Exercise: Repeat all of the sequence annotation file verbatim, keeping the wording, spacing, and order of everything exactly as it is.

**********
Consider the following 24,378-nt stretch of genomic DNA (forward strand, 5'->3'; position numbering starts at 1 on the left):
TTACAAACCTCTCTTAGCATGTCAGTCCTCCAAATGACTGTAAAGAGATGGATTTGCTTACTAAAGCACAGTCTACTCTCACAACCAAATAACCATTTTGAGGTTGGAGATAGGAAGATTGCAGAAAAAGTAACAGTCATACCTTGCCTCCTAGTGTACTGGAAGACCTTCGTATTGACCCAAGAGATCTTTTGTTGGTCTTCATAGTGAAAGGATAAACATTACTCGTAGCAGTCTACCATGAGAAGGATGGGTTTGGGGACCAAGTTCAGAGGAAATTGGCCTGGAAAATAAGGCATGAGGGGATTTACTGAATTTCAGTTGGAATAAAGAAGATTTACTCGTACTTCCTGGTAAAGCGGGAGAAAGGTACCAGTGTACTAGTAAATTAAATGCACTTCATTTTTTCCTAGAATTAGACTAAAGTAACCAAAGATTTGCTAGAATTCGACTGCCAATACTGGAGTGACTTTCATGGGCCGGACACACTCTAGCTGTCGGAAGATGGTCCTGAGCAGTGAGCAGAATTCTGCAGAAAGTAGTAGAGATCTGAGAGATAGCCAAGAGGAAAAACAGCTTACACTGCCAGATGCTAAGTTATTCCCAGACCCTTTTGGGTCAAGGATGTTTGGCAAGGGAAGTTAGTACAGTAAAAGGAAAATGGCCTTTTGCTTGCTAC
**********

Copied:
Consider the following 24,378-nt stretch of genomic DNA (forward strand, 5'->3'; position numbering starts at 1 on the left):
TTACAAACCTCTCTTAGCATGTCAGTCCTCCAAATGACTGTAAAGAGATGGATTTGCTTACTAAAGCACAGTCTACTCTCACAACCAAATAACCATTTTGAGGTTGGAGATAGGAAGATTGCAGAAAAAGTAACAGTCATACCTTGCCTCCTAGTGTACTGGAAGACCTTCGTATTGACCCAAGAGATCTTTTGTTGGTCTTCATAGTGAAAGGATAAACATTACTCGTAGCAGTCTACCATGAGAAGGATGGGTTTGGGGACCAAGTTCAGAGGAAATTGGCCTGGAAAATAAGGCATGAGGGGATTTACTGAATTTCAGTTGGAATAAAGAAGATTTACTCGTACTTCCTGGTAAAGCGGGAGAAAGGTACCAGTGTACTAGTAAATTAAATGCACTTCATTTTTTCCTAGAATTAGACTAAAGTAACCAAAGATTTGCTAGAATTCGACTGCCAATACTGGAGTGACTTTCATGGGCCGGACACACTCTAGCTGTCGGAAGATGGTCCTGAGCAGTGAGCAGAATTCTGCAGAAAGTAGTAGAGATCTGAGAGATAGCCAAGAGGAAAAACAGCTTACACTGCCAGATGCTAAGTTATTCCCAGACCCTTTTGGGTCAAGGATGTTTGGCAAGGGAAGTTAGTACAGTAAAAGGAAAATGGCCTTTTGCTTGCTAC